Monday, August 5, 2013

Decomposition of the U.S. Federal Deficit: Receipt Shortfall & Expenditure Excess

 Below, Corrections decomposes the reasons behind the U.S. Federal deficit as a percent of GDP.  We attribute a deficit to two reasons:  a shortfall in revenue, or an excess of expenditure.  Because the U.S. Federal Government has run a historical deficit (receipts average 17% and expenditures have averaged 19.9%) we close the historical gap by blaming both receipts and expenditures equally:  the "baseline" for both is therefore 18.7%.  

Our method of decomposition is to take the deviation of each from its historical norm and attribute that portion of the deficit to its deviation, as the two deviations will always sum to the deficit that year.  For instance, if revenues ran at 18.6% while expenditures ran at 19%, then we would have a deficit of 0.4% per year:  0.1% of it would be attributed to revenues, and 0.3% would be attributed to expenditures.

Finally, we graph both the levels and the combined contribution of both (click to enlarge).  The blue and red lines represent the simple contributions of each to the deficit, and add up to the black line, which denotes the deficit.  The blue and red areas depict the stacked expenditure and receipts, and also sum up to the black line.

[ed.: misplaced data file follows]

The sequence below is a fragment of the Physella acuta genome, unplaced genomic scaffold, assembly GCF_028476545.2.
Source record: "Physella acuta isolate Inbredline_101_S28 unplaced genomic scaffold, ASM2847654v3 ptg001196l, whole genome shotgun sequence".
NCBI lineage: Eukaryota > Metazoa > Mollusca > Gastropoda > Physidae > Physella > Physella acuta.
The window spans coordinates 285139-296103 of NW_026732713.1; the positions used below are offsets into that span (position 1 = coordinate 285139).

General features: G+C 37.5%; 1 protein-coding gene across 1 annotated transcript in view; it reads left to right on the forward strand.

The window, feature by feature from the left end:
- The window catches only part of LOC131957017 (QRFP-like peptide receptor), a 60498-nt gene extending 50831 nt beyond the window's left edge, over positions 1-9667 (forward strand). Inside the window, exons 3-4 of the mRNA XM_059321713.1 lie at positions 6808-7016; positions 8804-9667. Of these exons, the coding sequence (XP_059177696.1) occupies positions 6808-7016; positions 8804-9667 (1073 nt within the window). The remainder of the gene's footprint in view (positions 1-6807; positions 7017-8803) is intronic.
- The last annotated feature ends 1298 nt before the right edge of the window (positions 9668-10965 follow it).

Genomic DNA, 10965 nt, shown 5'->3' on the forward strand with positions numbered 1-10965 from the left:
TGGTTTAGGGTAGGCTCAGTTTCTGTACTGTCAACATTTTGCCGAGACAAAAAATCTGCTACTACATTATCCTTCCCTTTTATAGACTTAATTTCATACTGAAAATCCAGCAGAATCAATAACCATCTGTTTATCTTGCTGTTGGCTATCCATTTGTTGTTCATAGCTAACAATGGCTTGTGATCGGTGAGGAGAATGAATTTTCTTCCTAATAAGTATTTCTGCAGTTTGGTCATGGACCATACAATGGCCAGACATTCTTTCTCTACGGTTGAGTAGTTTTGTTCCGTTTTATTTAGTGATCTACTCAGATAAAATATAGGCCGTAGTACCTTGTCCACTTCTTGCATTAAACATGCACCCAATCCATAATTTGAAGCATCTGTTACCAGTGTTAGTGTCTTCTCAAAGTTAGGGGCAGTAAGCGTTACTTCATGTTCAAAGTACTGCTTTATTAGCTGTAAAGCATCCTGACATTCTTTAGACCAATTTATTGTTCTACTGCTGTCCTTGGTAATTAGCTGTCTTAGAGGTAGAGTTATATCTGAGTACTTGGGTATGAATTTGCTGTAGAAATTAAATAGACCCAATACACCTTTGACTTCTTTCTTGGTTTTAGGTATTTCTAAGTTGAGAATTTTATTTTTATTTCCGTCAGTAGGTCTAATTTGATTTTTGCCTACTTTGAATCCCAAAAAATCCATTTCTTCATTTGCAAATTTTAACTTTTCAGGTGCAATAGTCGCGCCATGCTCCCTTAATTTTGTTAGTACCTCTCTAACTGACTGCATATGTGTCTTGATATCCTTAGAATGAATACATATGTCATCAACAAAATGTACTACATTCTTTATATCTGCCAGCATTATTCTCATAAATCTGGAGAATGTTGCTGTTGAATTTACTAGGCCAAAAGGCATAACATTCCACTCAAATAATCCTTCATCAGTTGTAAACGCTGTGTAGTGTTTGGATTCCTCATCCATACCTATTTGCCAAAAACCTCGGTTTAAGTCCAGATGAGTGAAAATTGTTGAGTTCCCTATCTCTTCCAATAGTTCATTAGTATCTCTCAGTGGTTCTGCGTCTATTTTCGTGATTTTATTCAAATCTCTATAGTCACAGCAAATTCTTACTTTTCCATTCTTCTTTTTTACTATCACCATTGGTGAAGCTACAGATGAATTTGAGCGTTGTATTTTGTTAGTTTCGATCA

Our takeaway is that from 2008:Q4 to present, expenditures have been 4.62% above historical norms as a fraction of GDP, while receipts have been 2.32% below, giving the "reason" for deficits to be 33.4% receipt shortfall, and 66.5% expenditure excess.

There are, of course, other decompositions one can offer:  perhaps a more promising one would be to attribute a constant growth rate to the level of GDP, expenditures, and revenues, and decompose the shortfall into three parts:  a fall in the trend growth of GDP, a rise above trend in growth of expenditures, and a fall in the trend growth of receipts.  

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